What are my new downstairs bathroom options?

Discussion in 'Plumbers' Talk' started by NT555, Sep 15, 2018 at 9:27 AM.

  1. NT555

    NT555 Member

    Hello All,

    We are building a new downstairs bathroom at the front of the house in a porch type arrangement. We currently have a single bathroom on the first floor. The hot water tank is also on the first floor, adjacent to the bathroom and we have a shower pump to boost the flow.

    The new bathroom will have a sink and a walk-in shower & loo.

    One option is to run hot water and tank supplied cold water to the room, with the pipes supplying the sink and a split that goes to a pump to ensure decent flows in the shower. The pipe runs from these upstairs supplies to the new bathroom will be in region of 18m each.

    One problem I can envisage with this is the time taken for the hot water to get to the sink and shower.

    Would there be a system where the new bathroom is fed with only cold water, either from the main cold supply (in the kitchen), or the cold water tank upstairs.

    For the sink hot water supply to sink it could go through one of those 'instant' electric hot water heaters. For the shower the single cold supply will go to a combined pump/heater to supply the shower. In the shower we want a simple, minimal, shower control - not a big plastic box with heater/pump inside.

    There is no room for a cold water tank closer to (or in) the new bathroom but there will be room for a pump/heater to to be boxed in - but accessible for servicing.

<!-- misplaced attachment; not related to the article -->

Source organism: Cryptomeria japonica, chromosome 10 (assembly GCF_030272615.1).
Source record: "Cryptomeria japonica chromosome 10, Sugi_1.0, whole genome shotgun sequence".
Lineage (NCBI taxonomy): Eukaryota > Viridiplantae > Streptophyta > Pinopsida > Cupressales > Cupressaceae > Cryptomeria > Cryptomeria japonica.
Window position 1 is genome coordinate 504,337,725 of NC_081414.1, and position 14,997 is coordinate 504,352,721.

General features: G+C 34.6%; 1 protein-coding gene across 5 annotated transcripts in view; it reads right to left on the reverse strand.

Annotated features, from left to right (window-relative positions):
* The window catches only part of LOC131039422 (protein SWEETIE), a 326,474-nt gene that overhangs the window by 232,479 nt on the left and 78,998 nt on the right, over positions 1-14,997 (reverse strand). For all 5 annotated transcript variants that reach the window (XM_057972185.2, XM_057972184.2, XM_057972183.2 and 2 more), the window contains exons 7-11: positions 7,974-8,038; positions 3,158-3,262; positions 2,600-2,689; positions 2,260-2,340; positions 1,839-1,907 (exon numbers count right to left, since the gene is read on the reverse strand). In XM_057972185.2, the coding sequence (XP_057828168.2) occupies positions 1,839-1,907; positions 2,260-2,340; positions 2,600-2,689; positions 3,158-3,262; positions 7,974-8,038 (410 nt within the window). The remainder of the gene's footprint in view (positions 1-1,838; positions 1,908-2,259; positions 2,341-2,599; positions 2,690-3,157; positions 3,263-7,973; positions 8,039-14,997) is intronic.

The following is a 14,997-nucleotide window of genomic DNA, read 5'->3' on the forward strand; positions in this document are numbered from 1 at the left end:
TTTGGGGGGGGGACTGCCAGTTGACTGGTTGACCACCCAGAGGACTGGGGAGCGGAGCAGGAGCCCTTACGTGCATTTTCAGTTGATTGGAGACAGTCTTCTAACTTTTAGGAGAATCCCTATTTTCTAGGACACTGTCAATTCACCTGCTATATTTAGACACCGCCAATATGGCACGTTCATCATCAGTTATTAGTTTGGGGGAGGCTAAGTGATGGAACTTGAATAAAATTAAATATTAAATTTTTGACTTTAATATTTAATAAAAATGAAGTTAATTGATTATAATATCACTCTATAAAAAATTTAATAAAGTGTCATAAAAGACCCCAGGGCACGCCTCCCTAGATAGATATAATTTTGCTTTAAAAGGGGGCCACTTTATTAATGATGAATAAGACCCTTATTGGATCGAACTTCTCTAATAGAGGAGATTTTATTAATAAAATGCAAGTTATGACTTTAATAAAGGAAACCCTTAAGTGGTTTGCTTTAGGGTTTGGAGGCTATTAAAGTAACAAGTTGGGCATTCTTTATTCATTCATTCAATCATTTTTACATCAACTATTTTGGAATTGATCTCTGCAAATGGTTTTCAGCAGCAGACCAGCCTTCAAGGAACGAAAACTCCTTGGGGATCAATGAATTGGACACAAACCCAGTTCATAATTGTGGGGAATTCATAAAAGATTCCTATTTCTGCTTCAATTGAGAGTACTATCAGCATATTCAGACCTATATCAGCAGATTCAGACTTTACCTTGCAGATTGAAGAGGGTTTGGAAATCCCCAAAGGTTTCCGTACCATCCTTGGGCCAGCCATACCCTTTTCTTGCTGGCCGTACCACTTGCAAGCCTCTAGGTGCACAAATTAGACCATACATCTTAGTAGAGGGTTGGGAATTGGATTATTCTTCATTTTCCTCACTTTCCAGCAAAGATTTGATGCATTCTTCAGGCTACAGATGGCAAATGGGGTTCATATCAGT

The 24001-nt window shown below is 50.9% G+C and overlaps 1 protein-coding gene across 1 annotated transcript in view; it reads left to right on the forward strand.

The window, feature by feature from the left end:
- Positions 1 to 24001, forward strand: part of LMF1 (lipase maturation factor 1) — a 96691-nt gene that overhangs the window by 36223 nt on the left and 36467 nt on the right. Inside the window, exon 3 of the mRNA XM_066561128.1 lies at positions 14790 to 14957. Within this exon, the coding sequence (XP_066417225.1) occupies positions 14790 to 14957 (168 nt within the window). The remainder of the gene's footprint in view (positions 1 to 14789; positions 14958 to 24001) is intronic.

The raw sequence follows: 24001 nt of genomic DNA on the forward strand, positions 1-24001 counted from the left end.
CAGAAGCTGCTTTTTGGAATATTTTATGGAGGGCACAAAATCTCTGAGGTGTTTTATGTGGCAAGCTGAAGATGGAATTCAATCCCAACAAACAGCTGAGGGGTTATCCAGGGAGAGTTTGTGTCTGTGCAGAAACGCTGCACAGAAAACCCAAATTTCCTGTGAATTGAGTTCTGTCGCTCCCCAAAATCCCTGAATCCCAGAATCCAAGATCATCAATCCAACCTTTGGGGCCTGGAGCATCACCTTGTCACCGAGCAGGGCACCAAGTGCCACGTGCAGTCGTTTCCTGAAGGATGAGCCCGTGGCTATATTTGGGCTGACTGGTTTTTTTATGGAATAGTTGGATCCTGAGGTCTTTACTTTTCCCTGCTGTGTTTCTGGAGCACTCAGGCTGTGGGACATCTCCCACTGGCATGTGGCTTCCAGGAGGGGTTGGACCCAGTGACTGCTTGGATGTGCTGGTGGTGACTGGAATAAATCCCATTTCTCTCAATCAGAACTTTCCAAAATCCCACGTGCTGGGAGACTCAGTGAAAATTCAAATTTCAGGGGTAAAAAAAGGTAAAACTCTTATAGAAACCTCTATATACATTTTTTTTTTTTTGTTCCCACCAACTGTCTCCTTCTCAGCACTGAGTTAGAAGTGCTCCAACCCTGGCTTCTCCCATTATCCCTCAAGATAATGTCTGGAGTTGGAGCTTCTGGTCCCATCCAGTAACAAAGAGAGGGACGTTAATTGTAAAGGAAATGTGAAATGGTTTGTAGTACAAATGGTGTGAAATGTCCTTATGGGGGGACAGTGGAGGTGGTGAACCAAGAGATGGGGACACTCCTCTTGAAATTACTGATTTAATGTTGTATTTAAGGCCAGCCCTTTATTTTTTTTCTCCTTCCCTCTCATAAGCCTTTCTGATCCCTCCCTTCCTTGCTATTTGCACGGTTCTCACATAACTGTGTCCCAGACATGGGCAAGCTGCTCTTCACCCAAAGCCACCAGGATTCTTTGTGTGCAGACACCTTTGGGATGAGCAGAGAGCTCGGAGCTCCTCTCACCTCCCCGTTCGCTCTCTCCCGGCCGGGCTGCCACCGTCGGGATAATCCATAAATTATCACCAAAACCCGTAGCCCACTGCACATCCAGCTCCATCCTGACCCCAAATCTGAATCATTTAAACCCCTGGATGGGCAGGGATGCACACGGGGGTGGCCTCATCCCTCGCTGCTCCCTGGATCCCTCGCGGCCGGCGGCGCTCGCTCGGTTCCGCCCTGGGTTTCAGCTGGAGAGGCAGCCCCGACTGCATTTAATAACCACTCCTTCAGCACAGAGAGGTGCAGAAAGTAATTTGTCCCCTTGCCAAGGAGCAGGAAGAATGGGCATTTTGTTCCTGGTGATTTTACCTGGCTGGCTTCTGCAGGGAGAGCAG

As usual money is tight an I plan to do the donkey work of running pipe under the floors and for a qualified plumber to do the connections/installations. I'd like to use poly type pipe for speed/ease.

    What are your thoughts please and many thanks in anticipation of your help.
     
  2. just pumps

    just pumps Active Member

    Is there a time lag on the kitchen tap?
    Talk to the plumber who will finish off the connections after you have run the pipes as this might be the hard part. ;)
     
  3. NT555

    NT555 Member

    About 20 seconds (to start to feel the heat change).

    When I look at shower units in the Screwfix or ToolStation catalogues they all appear to be ones that are controlled directly. e.g. when you turn the knob on the the front of the enclosure it directly turns a valve in the enclosure.

    How can this be used in a remote position from the shower or is a different type of shower required?
     
  4. CGN

    CGN Well-Known Member

    Fit an electric shower and save the hassle. 10kW versions give a decent enough shower and if you have any problems with the boiler etc, you'll always have a means of showering.

    As for the sink, just run your hot and cold feeds in using the shortest path practical.
     
    Bargain Bucket likes this.

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